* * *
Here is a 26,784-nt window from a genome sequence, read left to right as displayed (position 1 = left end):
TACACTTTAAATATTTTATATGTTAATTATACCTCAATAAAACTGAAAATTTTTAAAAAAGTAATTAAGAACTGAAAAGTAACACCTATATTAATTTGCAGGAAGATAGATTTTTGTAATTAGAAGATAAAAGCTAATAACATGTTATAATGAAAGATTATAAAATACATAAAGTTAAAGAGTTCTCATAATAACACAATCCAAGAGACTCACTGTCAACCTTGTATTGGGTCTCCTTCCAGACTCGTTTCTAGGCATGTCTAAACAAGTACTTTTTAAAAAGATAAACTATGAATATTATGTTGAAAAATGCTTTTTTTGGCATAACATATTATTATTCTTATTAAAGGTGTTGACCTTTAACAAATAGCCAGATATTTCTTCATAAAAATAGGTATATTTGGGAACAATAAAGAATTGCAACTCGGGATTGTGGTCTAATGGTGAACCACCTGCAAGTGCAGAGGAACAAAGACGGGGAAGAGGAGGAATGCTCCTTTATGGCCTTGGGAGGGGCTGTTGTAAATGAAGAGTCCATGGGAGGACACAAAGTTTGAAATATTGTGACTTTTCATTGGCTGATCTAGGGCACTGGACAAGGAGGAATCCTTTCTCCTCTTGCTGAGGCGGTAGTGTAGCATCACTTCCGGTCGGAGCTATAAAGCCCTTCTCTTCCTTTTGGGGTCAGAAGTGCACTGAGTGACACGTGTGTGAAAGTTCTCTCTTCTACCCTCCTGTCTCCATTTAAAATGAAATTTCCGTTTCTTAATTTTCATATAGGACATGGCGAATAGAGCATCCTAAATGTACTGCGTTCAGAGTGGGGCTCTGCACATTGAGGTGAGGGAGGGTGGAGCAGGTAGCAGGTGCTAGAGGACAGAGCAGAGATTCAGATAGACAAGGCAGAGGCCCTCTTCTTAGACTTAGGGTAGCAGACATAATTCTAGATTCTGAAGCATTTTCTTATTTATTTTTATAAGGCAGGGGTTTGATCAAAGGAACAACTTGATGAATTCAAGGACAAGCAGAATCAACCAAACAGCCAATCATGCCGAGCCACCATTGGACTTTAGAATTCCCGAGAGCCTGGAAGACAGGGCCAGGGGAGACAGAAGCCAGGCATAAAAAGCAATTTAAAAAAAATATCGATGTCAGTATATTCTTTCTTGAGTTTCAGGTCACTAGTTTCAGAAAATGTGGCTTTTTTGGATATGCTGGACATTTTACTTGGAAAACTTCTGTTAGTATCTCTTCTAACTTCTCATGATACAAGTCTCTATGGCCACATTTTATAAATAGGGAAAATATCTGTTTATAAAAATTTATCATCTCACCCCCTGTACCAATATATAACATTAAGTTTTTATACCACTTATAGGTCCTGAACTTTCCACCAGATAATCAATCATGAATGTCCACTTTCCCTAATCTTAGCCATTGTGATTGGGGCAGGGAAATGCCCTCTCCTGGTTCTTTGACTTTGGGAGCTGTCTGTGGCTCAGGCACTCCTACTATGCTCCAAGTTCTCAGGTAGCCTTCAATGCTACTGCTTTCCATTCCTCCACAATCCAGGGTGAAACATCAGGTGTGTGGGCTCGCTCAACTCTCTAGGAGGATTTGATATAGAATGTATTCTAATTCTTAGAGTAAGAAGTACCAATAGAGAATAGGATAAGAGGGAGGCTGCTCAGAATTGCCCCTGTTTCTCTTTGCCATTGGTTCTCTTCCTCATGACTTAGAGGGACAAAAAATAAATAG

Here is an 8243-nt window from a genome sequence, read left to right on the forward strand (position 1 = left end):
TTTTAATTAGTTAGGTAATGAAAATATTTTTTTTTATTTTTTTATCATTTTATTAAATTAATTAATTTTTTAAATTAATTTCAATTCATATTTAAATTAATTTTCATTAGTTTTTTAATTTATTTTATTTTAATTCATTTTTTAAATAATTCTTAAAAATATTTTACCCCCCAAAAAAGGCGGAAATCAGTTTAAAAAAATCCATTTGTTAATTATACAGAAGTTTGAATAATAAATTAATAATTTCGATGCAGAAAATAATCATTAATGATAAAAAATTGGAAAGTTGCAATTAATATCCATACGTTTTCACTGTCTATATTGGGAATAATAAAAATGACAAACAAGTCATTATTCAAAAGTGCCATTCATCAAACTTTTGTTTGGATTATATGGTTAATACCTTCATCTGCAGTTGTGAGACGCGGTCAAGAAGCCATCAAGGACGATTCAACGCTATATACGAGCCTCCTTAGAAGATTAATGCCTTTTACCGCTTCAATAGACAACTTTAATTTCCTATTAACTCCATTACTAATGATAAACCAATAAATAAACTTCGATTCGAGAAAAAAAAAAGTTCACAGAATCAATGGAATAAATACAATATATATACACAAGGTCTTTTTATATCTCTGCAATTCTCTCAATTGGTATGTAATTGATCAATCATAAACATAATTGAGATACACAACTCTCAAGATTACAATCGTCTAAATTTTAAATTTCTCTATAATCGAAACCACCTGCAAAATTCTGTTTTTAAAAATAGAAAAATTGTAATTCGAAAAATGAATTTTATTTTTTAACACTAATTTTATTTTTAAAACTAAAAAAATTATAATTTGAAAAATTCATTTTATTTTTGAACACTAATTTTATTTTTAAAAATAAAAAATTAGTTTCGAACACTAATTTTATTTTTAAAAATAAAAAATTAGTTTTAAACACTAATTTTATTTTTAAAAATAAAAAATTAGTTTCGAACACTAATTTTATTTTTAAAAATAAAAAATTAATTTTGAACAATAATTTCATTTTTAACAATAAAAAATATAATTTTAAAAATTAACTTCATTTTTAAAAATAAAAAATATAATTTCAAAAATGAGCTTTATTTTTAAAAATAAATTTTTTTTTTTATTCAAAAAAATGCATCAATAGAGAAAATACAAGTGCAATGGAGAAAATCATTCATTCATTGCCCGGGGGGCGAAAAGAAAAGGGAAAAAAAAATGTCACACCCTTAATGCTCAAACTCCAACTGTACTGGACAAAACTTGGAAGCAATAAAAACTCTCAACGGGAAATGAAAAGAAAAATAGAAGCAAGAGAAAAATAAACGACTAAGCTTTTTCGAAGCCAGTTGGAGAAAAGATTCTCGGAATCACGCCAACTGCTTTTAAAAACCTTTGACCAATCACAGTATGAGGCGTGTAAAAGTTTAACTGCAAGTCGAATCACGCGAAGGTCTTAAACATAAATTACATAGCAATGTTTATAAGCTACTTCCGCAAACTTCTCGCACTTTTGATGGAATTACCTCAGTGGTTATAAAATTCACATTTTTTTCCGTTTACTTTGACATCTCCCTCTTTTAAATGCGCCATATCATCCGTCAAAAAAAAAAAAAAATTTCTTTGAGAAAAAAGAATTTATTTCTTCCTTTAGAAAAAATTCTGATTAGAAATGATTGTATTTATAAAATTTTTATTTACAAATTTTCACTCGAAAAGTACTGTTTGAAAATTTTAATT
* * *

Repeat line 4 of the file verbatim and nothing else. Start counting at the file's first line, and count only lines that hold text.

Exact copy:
TTTTAATTAGTTAGGTAATGAAAATATTTTTTTTTATTTTTTTATCATTTTATTAAATTAATTAATTTTTTAAATTAATTTCAATTCATATTTAAATTAATTTTCATTAGTTTTTTAATTTATTTTATTTTAATTCATTTTTTAAATAATTCTTAAAAATATTTTACCCCCCAAAAAAGGCGGAAATCAGTTTAAAAAAATCCATTTGTTAATTATACAGAAGTTTGAATAATAAATTAATAATTTCGATGCAGAAAATAATCATTAATGATAAAAAATTGGAAAGTTGCAATTAATATCCATACGTTTTCACTGTCTATATTGGGAATAATAAAAATGACAAACAAGTCATTATTCAAAAGTGCCATTCATCAAACTTTTGTTTGGATTATATGGTTAATACCTTCATCTGCAGTTGTGAGACGCGGTCAAGAAGCCATCAAGGACGATTCAACGCTATATACGAGCCTCCTTAGAAGATTAATGCCTTTTACCGCTTCAATAGACAACTTTAATTTCCTATTAACTCCATTACTAATGATAAACCAATAAATAAACTTCGATTCGAGAAAAAAAAAAGTTCACAGAATCAATGGAATAAATACAATATATATACACAAGGTCTTTTTATATCTCTGCAATTCTCTCAATTGGTATGTAATTGATCAATCATAAACATAATTGAGATACACAACTCTCAAGATTACAATCGTCTAAATTTTAAATTTCTCTATAATCGAAACCACCTGCAAAATTCTGTTTTTAAAAATAGAAAAATTGTAATTCGAAAAATGAATTTTATTTTTTAACACTAATTTTATTTTTAAAACTAAAAAAATTATAATTTGAAAAATTCATTTTATTTTTGAACACTAATTTTATTTTTAAAAATAAAAAATTAGTTTCGAACACTAATTTTATTTTTAAAAATAAAAAATTAGTTTTAAACACTAATTTTATTTTTAAAAATAAAAAATTAGTTTCGAACACTAATTTTATTTTTAAAAATAAAAAATTAATTTTGAACAATAATTTCATTTTTAACAATAAAAAATATAATTTTAAAAATTAACTTCATTTTTAAAAATAAAAAATATAATTTCAAAAATGAGCTTTATTTTTAAAAATAAATTTTTTTTTTTATTCAAAAAAATGCATCAATAGAGAAAATACAAGTGCAATGGAGAAAATCATTCATTCATTGCCCGGGGGGCGAAAAGAAAAGGGAAAAAAAAATGTCACACCCTTAATGCTCAAACTCCAACTGTACTGGACAAAACTTGGAAGCAATAAAAACTCTCAACGGGAAATGAAAAGAAAAATAGAAGCAAGAGAAAAATAAACGACTAAGCTTTTTCGAAGCCAGTTGGAGAAAAGATTCTCGGAATCACGCCAACTGCTTTTAAAAACCTTTGACCAATCACAGTATGAGGCGTGTAAAAGTTTAACTGCAAGTCGAATCACGCGAAGGTCTTAAACATAAATTACATAGCAATGTTTATAAGCTACTTCCGCAAACTTCTCGCACTTTTGATGGAATTACCTCAGTGGTTATAAAATTCACATTTTTTTCCGTTTACTTTGACATCTCCCTCTTTTAAATGCGCCATATCATCCGTCAAAAAAAAAAAAAAATTTCTTTGAGAAAAAAGAATTTATTTCTTCCTTTAGAAAAAATTCTGATTAGAAATGATTGTATTTATAAAATTTTTATTTACAAATTTTCACTCGAAAAGTACTGTTTGAAAATTTTAATT